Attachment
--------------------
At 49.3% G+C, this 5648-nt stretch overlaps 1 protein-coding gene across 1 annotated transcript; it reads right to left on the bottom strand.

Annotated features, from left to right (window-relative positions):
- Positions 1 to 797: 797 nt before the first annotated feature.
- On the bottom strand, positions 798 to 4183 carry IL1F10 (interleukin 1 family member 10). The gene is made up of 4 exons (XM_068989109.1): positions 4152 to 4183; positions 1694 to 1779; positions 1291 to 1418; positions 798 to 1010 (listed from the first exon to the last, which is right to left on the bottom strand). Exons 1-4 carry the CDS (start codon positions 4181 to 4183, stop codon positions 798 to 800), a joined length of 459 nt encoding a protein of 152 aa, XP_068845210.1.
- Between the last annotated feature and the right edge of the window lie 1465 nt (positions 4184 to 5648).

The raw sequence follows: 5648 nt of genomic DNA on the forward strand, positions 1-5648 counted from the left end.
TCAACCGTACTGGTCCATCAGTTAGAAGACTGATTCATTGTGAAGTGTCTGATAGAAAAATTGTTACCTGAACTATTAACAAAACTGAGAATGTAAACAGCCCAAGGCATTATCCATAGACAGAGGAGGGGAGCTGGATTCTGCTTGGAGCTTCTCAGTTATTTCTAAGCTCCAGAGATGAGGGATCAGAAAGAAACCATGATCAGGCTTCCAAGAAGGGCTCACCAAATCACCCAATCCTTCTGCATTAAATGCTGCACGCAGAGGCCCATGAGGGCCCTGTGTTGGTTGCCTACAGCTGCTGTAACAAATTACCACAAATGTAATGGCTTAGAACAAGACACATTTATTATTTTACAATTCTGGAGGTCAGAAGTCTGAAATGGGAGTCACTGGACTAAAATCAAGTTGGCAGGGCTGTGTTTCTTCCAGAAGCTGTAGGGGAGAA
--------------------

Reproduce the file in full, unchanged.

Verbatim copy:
At 49.3% G+C, this 5648-nt stretch overlaps 1 protein-coding gene across 1 annotated transcript; it reads right to left on the bottom strand.

Annotated features, from left to right (window-relative positions):
- Positions 1 to 797: 797 nt before the first annotated feature.
- On the bottom strand, positions 798 to 4183 carry IL1F10 (interleukin 1 family member 10). The gene is made up of 4 exons (XM_068989109.1): positions 4152 to 4183; positions 1694 to 1779; positions 1291 to 1418; positions 798 to 1010 (listed from the first exon to the last, which is right to left on the bottom strand). Exons 1-4 carry the CDS (start codon positions 4181 to 4183, stop codon positions 798 to 800), a joined length of 459 nt encoding a protein of 152 aa, XP_068845210.1.
- Between the last annotated feature and the right edge of the window lie 1465 nt (positions 4184 to 5648).

The raw sequence follows: 5648 nt of genomic DNA on the forward strand, positions 1-5648 counted from the left end.
TCAACCGTACTGGTCCATCAGTTAGAAGACTGATTCATTGTGAAGTGTCTGATAGAAAAATTGTTACCTGAACTATTAACAAAACTGAGAATGTAAACAGCCCAAGGCATTATCCATAGACAGAGGAGGGGAGCTGGATTCTGCTTGGAGCTTCTCAGTTATTTCTAAGCTCCAGAGATGAGGGATCAGAAAGAAACCATGATCAGGCTTCCAAGAAGGGCTCACCAAATCACCCAATCCTTCTGCATTAAATGCTGCACGCAGAGGCCCATGAGGGCCCTGTGTTGGTTGCCTACAGCTGCTGTAACAAATTACCACAAATGTAATGGCTTAGAACAAGACACATTTATTATTTTACAATTCTGGAGGTCAGAAGTCTGAAATGGGAGTCACTGGACTAAAATCAAGTTGGCAGGGCTGTGTTTCTTCCAGAAGCTGTAGGGGAGAA